Written by Poetry

NaPoWriMo Day 27: Wilderness Tavern

A poem about a group of doctors from Salt Lake City, Utah, taking a sabbatical to the Wilderness Tavern, near Chancellorsville, Virginia, in May 1864.

NaPoWriMo Day 27 - Wilderness Tavern

Todays’s NaPoWriMo prompt asks me to write a poem in the form of a review. But not a review of a book or a movie of a restaurant. Instead, they challenged me to write a poetic review of something that isn’t normally reviewed.

I wrote a poem about a group of doctors from Salt Lake City, Utah, taking a sabbatical to the Wilderness Tavern, near Chancellorsville, Virginia, in May 1864.

Wilderness Tavern

Several of my closest colleges and I recently took the train East to visit the small retreat near Chancellorsville, Virginia, called the Wilderness Tavern. We had heard from other doctors that the turkey hunting in those parts were on-par with those of Salt Lake City. Not wanting to be without an adventure story, we all — most of us transplants from Ohio from a very young age — decided to take our first sabbatical to the rustic setting of rebellious Virginia before these quaint locations become harder to get to.

On the first day, we were met by our host Mr. Simms and soon discovered that his wife, Mrs. Simms, was no cook. Whatever she was doing in that house kitchen was an insult to our senses. But we had no other options due to the late hour of our arrival. So after chewing on what could only be described as a boot, and smoking all our pipe tobacco under their leaky roof, we retired to the comfort of two small shacks they had converted into cabins. What a mistake! I’ve slept on dirt that had more give and to call those half-made coffins beds is an insult to beds!

Fortunately, we were not to be dissuaded from our adventure. After waking to the enjoyment of sore backs we did admire how the morning light broke through the leaves. We took a hike down the turnpike to enjoy the bright green of Virginia Springtime in early May. We even shot two good-sized Jakes with the hopes that Mrs. Simms just needed inspiration to improve her cooking skills. But unlike Spring in Utah, the scraggly woods that surround The Tavern are thick as thieves. We lost our way bushwhacking back and were set upon by blood-sucking bugs. I think the ticks and mosquitos ate better than we did that day!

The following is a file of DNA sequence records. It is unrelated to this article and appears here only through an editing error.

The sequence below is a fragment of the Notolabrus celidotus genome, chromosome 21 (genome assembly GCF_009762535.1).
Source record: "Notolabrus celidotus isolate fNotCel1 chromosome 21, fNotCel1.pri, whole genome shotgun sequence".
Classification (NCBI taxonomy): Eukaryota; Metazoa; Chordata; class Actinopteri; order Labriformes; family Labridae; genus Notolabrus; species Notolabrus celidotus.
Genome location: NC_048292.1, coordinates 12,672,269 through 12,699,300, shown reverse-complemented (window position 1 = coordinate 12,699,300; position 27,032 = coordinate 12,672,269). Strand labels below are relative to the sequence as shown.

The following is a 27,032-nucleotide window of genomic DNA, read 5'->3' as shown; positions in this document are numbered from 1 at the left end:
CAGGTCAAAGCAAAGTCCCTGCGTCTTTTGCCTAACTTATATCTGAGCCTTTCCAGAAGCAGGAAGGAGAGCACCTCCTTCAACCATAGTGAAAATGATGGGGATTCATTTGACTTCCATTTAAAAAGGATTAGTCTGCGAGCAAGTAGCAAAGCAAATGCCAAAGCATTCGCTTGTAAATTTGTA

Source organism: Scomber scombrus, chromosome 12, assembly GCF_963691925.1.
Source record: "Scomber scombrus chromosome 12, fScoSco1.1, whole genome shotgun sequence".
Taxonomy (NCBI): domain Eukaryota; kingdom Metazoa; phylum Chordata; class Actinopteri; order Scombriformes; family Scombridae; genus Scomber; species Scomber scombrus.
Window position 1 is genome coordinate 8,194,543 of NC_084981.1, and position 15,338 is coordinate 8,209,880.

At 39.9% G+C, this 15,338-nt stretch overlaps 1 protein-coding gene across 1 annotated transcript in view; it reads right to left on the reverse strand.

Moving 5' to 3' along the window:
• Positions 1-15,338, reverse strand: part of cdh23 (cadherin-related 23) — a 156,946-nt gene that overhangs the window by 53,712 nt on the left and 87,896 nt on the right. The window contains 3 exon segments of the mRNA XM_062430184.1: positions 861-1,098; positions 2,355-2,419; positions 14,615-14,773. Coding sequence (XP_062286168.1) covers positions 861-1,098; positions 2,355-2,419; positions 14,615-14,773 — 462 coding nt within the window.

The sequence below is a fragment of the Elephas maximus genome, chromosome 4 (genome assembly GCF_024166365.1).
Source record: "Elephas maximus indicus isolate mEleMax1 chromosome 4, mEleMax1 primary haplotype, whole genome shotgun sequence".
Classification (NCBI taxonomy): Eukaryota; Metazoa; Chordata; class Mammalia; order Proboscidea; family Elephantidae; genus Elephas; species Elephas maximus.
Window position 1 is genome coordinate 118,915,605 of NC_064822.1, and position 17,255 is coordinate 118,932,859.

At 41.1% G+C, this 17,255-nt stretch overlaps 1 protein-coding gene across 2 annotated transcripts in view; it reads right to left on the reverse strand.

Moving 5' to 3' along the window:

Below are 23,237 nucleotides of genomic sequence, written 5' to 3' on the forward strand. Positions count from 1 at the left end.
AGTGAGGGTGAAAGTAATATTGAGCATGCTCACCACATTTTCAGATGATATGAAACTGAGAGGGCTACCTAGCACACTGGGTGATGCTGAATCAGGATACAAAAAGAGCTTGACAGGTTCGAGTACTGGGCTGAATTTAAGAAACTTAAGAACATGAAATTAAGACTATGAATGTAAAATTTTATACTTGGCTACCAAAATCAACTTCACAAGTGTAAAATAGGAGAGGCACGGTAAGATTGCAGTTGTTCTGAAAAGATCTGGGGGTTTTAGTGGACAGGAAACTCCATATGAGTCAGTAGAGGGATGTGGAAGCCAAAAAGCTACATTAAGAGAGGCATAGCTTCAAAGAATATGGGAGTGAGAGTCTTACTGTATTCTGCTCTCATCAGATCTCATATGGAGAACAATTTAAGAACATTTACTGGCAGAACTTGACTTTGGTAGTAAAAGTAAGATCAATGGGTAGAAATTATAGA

When we finally found our way back to Wilderness Tavern just before dusk, only to find the Simms family had all but up and disappeared. Even our host and proprietor, Mr. William Simms, had not awaited our return. Perplexed by this turn of events we decided to fend for ourselves in the kitchen and inquire about the Simms whereabouts in the morning. Still in possession of two fine turkeys for Mrs. Simms to work with, we hoped that Mr. and Mrs. Simms were only away on family business. We would not be so lucky.

Before sunrise on the third, we awoke to a thunderous commotion. An entire thrall of unruly noises were taking shape outside our cabin doors. Guns shots, charging horses, cursing shouts, and even insane whooping could be heard throughout the surrounding forest. We stayed hunkered down just outside the Wilderness Tavern complex for what felt like hours. Dozens of armed rabble-rousers moved in and out of the woods while fires were burning all around us.

Then we were prayed upon by a group of blue-coated soldiers who treated us with extreme prejudice. When we announced that we were doctors on sabbatical from Utah, they decided not to shoot us. However, they did decide to put us to work by turning the Wilderness Tavern into a field hospital. For the next few days, my cohorts and I were indentured to patch up an assortment of wounds and tragedies that are too horrific to mention here. Save it to say that we worked in those pathetic excuses for hospitals until the Federals pulled up stakes and marched down Germanna Plank Road towards Spotsylvania.

In the aftermath, our sabbatical at Wilderness Tavern resulted in bad food, poor sleep, horrendous bug bites, near-death experiences, and forced labor. Not only did we have the worst hospitality ever encountered but we never did get to enjoy those two Virginia turkeys — the only two turkeys, mind you, that we saw during our entire extended time in Virginia!

Next time we take a sabbatical we’re going West! Maybe even try our hand at fishing in the Little Bighorn River out in the Montana Territory. At least out there we won’t be interrupted by war, have our hosts disappear, or be forced into servitude!

We are never coming back to Virginia again!

One Star.